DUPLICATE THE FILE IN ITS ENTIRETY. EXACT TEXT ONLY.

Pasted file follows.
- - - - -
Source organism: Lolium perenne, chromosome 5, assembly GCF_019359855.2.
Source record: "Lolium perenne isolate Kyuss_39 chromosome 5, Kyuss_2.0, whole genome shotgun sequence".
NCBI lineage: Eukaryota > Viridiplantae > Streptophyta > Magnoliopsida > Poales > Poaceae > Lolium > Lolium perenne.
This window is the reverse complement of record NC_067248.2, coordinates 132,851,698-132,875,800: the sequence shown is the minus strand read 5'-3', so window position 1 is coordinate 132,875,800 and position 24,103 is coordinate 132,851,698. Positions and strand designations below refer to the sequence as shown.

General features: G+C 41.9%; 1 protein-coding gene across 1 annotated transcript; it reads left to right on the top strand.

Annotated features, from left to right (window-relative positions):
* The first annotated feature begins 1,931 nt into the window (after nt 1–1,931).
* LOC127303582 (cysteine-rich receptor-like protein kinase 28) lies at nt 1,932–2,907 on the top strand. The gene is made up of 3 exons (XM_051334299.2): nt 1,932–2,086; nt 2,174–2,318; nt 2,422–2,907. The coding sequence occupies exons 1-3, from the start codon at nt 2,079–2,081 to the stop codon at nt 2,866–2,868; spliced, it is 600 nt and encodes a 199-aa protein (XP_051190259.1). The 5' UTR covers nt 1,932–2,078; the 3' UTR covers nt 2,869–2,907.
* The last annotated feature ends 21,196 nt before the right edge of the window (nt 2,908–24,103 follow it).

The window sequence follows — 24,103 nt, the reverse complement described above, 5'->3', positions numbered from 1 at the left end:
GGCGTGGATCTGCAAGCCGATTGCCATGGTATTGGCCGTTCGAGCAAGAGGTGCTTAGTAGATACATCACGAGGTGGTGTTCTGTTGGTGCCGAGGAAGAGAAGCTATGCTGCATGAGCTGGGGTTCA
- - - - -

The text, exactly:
Source organism: Lolium perenne, chromosome 5, assembly GCF_019359855.2.
Source record: "Lolium perenne isolate Kyuss_39 chromosome 5, Kyuss_2.0, whole genome shotgun sequence".
NCBI lineage: Eukaryota > Viridiplantae > Streptophyta > Magnoliopsida > Poales > Poaceae > Lolium > Lolium perenne.
This window is the reverse complement of record NC_067248.2, coordinates 132,851,698-132,875,800: the sequence shown is the minus strand read 5'-3', so window position 1 is coordinate 132,875,800 and position 24,103 is coordinate 132,851,698. Positions and strand designations below refer to the sequence as shown.

General features: G+C 41.9%; 1 protein-coding gene across 1 annotated transcript; it reads left to right on the top strand.

Annotated features, from left to right (window-relative positions):
* The first annotated feature begins 1,931 nt into the window (after nt 1–1,931).
* LOC127303582 (cysteine-rich receptor-like protein kinase 28) lies at nt 1,932–2,907 on the top strand. The gene is made up of 3 exons (XM_051334299.2): nt 1,932–2,086; nt 2,174–2,318; nt 2,422–2,907. The coding sequence occupies exons 1-3, from the start codon at nt 2,079–2,081 to the stop codon at nt 2,866–2,868; spliced, it is 600 nt and encodes a 199-aa protein (XP_051190259.1). The 5' UTR covers nt 1,932–2,078; the 3' UTR covers nt 2,869–2,907.
* The last annotated feature ends 21,196 nt before the right edge of the window (nt 2,908–24,103 follow it).

The window sequence follows — 24,103 nt, the reverse complement described above, 5'->3', positions numbered from 1 at the left end:
GGCGTGGATCTGCAAGCCGATTGCCATGGTATTGGCCGTTCGAGCAAGAGGTGCTTAGTAGATACATCACGAGGTGGTGTTCTGTTGGTGCCGAGGAAGAGAAGCTATGCTGCATGAGCTGGGGTTCA